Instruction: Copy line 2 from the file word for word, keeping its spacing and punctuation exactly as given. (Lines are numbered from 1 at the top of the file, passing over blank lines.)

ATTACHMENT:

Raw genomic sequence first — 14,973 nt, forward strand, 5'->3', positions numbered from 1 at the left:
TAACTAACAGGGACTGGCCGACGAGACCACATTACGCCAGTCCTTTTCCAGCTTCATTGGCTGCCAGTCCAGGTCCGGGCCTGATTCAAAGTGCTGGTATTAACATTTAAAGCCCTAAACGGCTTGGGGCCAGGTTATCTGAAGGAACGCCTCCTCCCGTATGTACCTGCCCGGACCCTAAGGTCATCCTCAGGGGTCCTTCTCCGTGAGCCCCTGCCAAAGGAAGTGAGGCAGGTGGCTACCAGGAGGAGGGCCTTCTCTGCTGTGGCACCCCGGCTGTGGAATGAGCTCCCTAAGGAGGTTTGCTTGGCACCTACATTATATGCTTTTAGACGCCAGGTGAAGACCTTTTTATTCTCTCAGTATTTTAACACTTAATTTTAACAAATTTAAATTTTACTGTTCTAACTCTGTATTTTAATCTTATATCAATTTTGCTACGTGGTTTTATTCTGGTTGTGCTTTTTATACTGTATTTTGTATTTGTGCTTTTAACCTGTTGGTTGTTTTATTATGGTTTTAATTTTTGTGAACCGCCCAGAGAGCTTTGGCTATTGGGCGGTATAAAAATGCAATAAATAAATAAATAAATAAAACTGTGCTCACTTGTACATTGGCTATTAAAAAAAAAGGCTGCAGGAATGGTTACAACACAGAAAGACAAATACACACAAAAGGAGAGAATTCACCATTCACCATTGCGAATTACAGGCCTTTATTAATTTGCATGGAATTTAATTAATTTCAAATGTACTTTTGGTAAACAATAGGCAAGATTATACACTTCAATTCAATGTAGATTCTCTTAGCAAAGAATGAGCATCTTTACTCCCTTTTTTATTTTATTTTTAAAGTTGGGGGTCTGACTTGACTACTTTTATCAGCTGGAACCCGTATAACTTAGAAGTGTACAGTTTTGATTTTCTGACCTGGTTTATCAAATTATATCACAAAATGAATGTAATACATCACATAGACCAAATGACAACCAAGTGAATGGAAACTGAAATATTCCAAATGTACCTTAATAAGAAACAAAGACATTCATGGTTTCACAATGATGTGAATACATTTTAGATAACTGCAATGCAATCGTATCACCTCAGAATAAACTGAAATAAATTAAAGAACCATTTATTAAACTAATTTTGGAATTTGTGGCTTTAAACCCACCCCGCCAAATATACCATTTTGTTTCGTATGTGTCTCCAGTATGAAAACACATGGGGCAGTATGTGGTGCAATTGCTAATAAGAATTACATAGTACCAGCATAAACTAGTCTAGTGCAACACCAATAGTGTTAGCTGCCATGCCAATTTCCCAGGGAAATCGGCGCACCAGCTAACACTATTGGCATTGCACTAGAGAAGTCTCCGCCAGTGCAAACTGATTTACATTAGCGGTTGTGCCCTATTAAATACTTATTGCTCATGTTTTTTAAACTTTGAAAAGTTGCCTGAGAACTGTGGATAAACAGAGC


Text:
TAACTAACAGGGACTGGCCGACGAGACCACATTACGCCAGTCCTTTTCCAGCTTCATTGGCTGCCAGTCCAGGTCCGGGCCTGATTCAAAGTGCTGGTATTAACATTTAAAGCCCTAAACGGCTTGGGGCCAGGTTATCTGAAGGAACGCCTCCTCCCGTATGTACCTGCCCGGACCCTAAGGTCATCCTCAGGGGTCCTTCTCCGTGAGCCCCTGCCAAAGGAAGTGAGGCAGGTGGCTACCAGGAGGAGGGCCTTCTCTGCTGTGGCACCCCGGCTGTGGAATGAGCTCCCTAAGGAGGTTTGCTTGGCACCTACATTATATGCTTTTAGACGCCAGGTGAAGACCTTTTTATTCTCTCAGTATTTTAACACTTAATTTTAACAAATTTAAATTTTACTGTTCTAACTCTGTATTTTAATCTTATATCAATTTTGCTACGTGGTTTTATTCTGGTTGTGCTTTTTATACTGTATTTTGTATTTGTGCTTTTAACCTGTTGGTTGTTTTATTATGGTTTTAATTTTTGTGAACCGCCCAGAGAGCTTTGGCTATTGGGCGGTATAAAAATGCAATAAATAAATAAATAAATAAAACTGTGCTCACTTGTACATTGGCTATTAAAAAAAAAGGCTGCAGGAATGGTTACAACACAGAAAGACAAATACACACAAAAGGAGAGAATTCACCATTCACCATTGCGAATTACAGGCCTTTATTAATTTGCATGGAATTTAATTAATTTCAAATGTACTTTTGGTAAACAATAGGCAAGATTATACACTTCAATTCAATGTAGATTCTCTTAGCAAAGAATGAGCATCTTTACTCCCTTTTTTATTTTATTTTTAAAGTTGGGGGTCTGACTTGACTACTTTTATCAGCTGGAACCCGTATAACTTAGAAGTGTACAGTTTTGATTTTCTGACCTGGTTTATCAAATTATATCACAAAATGAATGTAATACATCACATAGACCAAATGACAACCAAGTGAATGGAAACTGAAATATTCCAAATGTACCTTAATAAGAAACAAAGACATTCATGGTTTCACAATGATGTGAATACATTTTAGATAACTGCAATGCAATCGTATCACCTCAGAATAAACTGAAATAAATTAAAGAACCATTTATTAAACTAATTTTGGAATTTGTGGCTTTAAACCCACCCCGCCAAATATACCATTTTGTTTCGTATGTGTCTCCAGTATGAAAACACATGGGGCAGTATGTGGTGCAATTGCTAATAAGAATTACATAGTACCAGCATAAACTAGTCTAGTGCAACACCAATAGTGTTAGCTGCCATGCCAATTTCCCAGGGAAATCGGCGCACCAGCTAACACTATTGGCATTGCACTAGAGAAGTCTCCGCCAGTGCAAACTGATTTACATTAGCGGTTGTGCCCTATTAAATACTTATTGCTCATGTTTTTTAAACTTTGAAAAGTTGCCTGAGAACTGTGGATAAACAGAGC